What Is Bhangra?
Bhangra, according to this disc's liner, is traditional music from the Punjab region of northern India that immigrants to England subsequently tricked up with pop, hip-hop and house touches. Sounds crummy, I know, but as judged by this compilation, the style is compelling in a fairly unexplainable way. Artists such as Nukhe Chakhee Javana ("Achanak"), the Anakhist ("Anakhi") and Bhar Phar Nee ("Intermix") make exotic death disco that merges Indian vocal wails and chants with electronic beats and minor-key melodies that seem pleasantly incompatible with your average get-down partay. Those of you on a steady diet of grunge should find this a much-needed palate-cleanser.--Michael Roberts
Eat vocalist Ange Dolittle, a long-haired British man of Sicilian descent, has a good sense of humor; he's joked, for example, that in his band, "we're outnumbered--three skinheads to two hippies." Nonetheless, the lyrics featured on Epicure, Eat's latest, generally sacrifice amusement for anger. A case in point is "Shame," a number with a simple, catchy riff and lines such as "Shame, shame on you/You broke so many basic rules/Lies on your grip/ Dragged us down to lower depths." Later, during "Tranquilliser," Dolittle sneers, "I'm so glad your reputation's blown" against a wall of hypno-guitar. Fortunately, the singer is able to display his silly side on "Bleed Me White," which resembles Jethro Tull covering "Kids in America"; clever wordplay like "I'm hanging out with Jesus/He seems to think there's something big between us/Blowing kisses" contrasts nicely with the elaborate "Golden Egg," "Bottle Blue" and the numbers in which Dolittle works out traumas apparently produced by past relationships. Epicure is proof that this five-piece project out of London is an undiscovered next big thing.--Susan Dunlap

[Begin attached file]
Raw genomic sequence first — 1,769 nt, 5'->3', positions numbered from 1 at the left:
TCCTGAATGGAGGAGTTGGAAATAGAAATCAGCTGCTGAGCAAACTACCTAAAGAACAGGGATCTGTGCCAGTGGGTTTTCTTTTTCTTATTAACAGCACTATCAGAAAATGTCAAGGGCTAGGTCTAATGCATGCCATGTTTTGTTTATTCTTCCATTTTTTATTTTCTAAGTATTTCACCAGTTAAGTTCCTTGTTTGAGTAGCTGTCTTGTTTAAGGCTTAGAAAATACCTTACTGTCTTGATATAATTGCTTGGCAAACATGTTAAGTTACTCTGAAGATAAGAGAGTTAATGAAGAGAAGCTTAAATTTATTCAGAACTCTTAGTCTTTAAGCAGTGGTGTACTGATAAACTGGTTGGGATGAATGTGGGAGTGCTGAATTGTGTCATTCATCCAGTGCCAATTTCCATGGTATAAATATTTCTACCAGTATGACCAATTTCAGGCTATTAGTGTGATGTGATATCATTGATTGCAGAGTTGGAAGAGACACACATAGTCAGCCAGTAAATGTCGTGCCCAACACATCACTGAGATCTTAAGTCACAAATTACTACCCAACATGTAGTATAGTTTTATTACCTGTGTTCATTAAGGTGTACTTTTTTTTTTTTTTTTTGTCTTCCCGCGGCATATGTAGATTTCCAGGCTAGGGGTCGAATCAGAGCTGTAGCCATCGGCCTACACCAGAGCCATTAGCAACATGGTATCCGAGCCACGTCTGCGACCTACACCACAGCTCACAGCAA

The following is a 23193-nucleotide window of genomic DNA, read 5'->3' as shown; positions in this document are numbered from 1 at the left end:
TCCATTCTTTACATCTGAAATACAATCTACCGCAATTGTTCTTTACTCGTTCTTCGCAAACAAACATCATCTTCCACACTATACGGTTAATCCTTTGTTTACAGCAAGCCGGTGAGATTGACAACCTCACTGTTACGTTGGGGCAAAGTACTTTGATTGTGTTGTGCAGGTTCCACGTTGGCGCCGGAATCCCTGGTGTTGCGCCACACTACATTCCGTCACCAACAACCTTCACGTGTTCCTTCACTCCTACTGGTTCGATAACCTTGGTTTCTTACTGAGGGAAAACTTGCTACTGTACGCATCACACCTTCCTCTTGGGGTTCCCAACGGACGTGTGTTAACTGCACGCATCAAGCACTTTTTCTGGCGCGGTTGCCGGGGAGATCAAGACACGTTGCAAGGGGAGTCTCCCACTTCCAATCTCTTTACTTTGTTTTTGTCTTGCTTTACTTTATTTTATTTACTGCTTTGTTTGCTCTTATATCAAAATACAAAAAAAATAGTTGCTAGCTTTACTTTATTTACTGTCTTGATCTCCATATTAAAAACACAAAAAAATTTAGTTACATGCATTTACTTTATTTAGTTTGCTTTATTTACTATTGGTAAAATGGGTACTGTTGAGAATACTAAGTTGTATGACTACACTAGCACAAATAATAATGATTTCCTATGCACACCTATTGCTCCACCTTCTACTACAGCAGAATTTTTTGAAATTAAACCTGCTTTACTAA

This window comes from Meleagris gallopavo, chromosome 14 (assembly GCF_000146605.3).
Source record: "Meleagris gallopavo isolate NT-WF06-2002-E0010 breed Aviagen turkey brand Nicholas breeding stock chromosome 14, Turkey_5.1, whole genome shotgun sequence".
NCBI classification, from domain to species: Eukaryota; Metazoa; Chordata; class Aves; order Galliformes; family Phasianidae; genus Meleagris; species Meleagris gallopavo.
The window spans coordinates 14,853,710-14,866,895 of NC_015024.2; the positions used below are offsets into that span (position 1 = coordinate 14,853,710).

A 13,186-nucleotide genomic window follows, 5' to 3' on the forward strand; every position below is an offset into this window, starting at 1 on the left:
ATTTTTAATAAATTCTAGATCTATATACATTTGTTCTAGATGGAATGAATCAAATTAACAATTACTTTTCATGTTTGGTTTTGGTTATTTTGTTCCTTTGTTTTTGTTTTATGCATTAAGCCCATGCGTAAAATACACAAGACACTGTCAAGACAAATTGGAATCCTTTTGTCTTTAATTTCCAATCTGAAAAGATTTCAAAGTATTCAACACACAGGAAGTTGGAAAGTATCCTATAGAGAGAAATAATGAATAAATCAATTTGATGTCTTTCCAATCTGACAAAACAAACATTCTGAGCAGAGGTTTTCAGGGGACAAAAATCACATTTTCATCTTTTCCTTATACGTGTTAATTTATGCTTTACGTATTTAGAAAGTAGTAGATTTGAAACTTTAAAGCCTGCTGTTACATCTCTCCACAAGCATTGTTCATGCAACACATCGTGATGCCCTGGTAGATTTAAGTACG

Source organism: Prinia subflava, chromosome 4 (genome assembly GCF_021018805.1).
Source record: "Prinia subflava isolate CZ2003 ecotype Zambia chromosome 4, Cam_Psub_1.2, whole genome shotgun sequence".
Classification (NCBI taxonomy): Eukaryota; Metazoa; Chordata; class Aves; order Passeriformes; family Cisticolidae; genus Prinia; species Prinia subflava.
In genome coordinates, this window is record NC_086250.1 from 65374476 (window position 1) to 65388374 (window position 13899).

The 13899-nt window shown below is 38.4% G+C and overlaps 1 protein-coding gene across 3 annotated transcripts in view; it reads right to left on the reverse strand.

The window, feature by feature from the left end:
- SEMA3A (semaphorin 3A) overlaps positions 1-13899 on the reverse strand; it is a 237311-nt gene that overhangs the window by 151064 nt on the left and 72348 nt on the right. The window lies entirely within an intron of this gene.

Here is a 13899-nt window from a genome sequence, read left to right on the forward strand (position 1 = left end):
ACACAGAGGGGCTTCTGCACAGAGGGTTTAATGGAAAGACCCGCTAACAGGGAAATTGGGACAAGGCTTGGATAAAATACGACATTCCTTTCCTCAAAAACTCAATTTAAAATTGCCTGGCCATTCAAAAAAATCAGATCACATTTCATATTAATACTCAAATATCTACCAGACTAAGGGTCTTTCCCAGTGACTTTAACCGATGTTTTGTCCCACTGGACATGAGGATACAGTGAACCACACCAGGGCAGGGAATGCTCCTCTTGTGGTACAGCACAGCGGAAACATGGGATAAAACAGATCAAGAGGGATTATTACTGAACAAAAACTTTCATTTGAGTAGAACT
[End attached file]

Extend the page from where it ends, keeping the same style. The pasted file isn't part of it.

So good was vocalist/guitarist/keyboardist Peterson's stunning 1993 Verve debut, I'm Ready, that it was hard to imagine how his next recording possibly could measure up. But Beyond Cool does--and in some ways is even better than its predecessor. The reason may have something to do with how Peterson was reared. Now just shy of his thirtieth birthday, he was a toddler when he learned how to play the organ; his father taught him by placing cigarette butts on the keys he should play. Peterson's first recording, at the age of five, was produced by bluesman Willie Dixon, and as Lucky matured, he worked with Jimmy Reed, Little Milton and Bobby "Blue" Bland. This experience is audible throughout Beyond Cool, on which Peterson succeeds at his stated goals--to "play the hell out of the blues and make the listener feel them." Although the album places more emphasis on Peterson's sleek guitar playing rather than on his amazing organ work, it showcases his strong compositions, hard-driving style and burly vocals. A fine collection from a modern master.--Linda Gruno
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This group has been labeled a Swedish version of the Stereo MC's, and the platform shoe fits. Stakka Bo (the moniker is street slang for "Stockholm Boys") uses a similar combination of updated world beats, minimalist organs and horns, and a rapping/singing style that finds the members showing off their mastery of the English language; words used here include "paradigm" and "purulent." The lead singer, who uses the same name as his band, and his partner, simply called Oscar, alternate microphone duty, while day-tripping flower-child-type Nana Hedin sings and dances in the background. The highlight is the hit "Here We Go," a happy, jammable anti-ode to materialism built around its chorus: "Here we go again/Here we go, go, go/To the temple of consumption." Elsewhere on their debut disc, the trio addresses Important Issues such as water conservation ("Living It Up") and world peace ("We"). Fortunately, this brand of political correctness is easy to swallow.--Dunlap
Novelty records tend toward ephemerality, and this one is no exception; for instance, the lyric "Satan's in the bagels, and my toaster's masturbating" is unlikely to be quoted as often as, say, "I took the road less traveled." Still, this gag-filled disc is worthy of notice for at least one song--"Me and Eddie Vedder." The tune's not much musically, but the words more than compensate. "I wanna die wasted in a room with Eddie Vedder," sings vocalist Steve Poltz. "We can both die together, but he'll go first/Yeah, Eddie'll go first 'cause he's more famous/More famous than the Rugburns." That's justice, dude.--Roberts